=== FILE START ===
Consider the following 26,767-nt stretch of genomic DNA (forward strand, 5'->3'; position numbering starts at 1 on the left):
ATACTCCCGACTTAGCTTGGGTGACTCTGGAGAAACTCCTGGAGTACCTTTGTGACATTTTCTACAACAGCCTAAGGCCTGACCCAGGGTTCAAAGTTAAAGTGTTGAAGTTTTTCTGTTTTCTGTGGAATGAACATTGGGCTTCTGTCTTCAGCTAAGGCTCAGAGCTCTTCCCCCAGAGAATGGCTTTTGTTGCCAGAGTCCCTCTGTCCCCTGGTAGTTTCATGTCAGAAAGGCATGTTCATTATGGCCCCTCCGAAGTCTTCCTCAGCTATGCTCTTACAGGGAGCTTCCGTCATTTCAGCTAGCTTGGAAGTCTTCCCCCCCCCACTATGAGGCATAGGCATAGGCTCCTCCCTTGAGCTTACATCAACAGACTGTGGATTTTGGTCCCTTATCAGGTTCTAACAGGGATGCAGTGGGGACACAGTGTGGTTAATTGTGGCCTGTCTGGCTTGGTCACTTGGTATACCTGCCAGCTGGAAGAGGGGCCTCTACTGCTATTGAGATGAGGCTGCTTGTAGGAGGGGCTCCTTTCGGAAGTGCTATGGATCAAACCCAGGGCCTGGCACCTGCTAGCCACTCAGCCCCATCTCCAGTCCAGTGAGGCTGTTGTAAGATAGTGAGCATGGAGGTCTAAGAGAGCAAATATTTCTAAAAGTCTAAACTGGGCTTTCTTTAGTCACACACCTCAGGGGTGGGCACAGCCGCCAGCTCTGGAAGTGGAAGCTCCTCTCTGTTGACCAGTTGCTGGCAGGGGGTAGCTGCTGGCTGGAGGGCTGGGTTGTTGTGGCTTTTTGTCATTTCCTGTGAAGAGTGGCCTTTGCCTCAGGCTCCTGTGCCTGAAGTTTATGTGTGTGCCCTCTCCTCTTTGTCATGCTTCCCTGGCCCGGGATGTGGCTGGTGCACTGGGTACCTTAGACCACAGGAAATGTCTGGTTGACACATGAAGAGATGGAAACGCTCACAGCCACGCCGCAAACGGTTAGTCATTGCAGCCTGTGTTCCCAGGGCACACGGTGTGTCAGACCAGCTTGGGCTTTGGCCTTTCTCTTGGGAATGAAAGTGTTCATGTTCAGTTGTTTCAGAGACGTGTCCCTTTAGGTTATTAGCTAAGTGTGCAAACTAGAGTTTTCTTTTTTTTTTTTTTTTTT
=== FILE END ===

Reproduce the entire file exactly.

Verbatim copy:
Consider the following 26,767-nt stretch of genomic DNA (forward strand, 5'->3'; position numbering starts at 1 on the left):
ATACTCCCGACTTAGCTTGGGTGACTCTGGAGAAACTCCTGGAGTACCTTTGTGACATTTTCTACAACAGCCTAAGGCCTGACCCAGGGTTCAAAGTTAAAGTGTTGAAGTTTTTCTGTTTTCTGTGGAATGAACATTGGGCTTCTGTCTTCAGCTAAGGCTCAGAGCTCTTCCCCCAGAGAATGGCTTTTGTTGCCAGAGTCCCTCTGTCCCCTGGTAGTTTCATGTCAGAAAGGCATGTTCATTATGGCCCCTCCGAAGTCTTCCTCAGCTATGCTCTTACAGGGAGCTTCCGTCATTTCAGCTAGCTTGGAAGTCTTCCCCCCCCCACTATGAGGCATAGGCATAGGCTCCTCCCTTGAGCTTACATCAACAGACTGTGGATTTTGGTCCCTTATCAGGTTCTAACAGGGATGCAGTGGGGACACAGTGTGGTTAATTGTGGCCTGTCTGGCTTGGTCACTTGGTATACCTGCCAGCTGGAAGAGGGGCCTCTACTGCTATTGAGATGAGGCTGCTTGTAGGAGGGGCTCCTTTCGGAAGTGCTATGGATCAAACCCAGGGCCTGGCACCTGCTAGCCACTCAGCCCCATCTCCAGTCCAGTGAGGCTGTTGTAAGATAGTGAGCATGGAGGTCTAAGAGAGCAAATATTTCTAAAAGTCTAAACTGGGCTTTCTTTAGTCACACACCTCAGGGGTGGGCACAGCCGCCAGCTCTGGAAGTGGAAGCTCCTCTCTGTTGACCAGTTGCTGGCAGGGGGTAGCTGCTGGCTGGAGGGCTGGGTTGTTGTGGCTTTTTGTCATTTCCTGTGAAGAGTGGCCTTTGCCTCAGGCTCCTGTGCCTGAAGTTTATGTGTGTGCCCTCTCCTCTTTGTCATGCTTCCCTGGCCCGGGATGTGGCTGGTGCACTGGGTACCTTAGACCACAGGAAATGTCTGGTTGACACATGAAGAGATGGAAACGCTCACAGCCACGCCGCAAACGGTTAGTCATTGCAGCCTGTGTTCCCAGGGCACACGGTGTGTCAGACCAGCTTGGGCTTTGGCCTTTCTCTTGGGAATGAAAGTGTTCATGTTCAGTTGTTTCAGAGACGTGTCCCTTTAGGTTATTAGCTAAGTGTGCAAACTAGAGTTTTCTTTTTTTTTTTTTTTTTT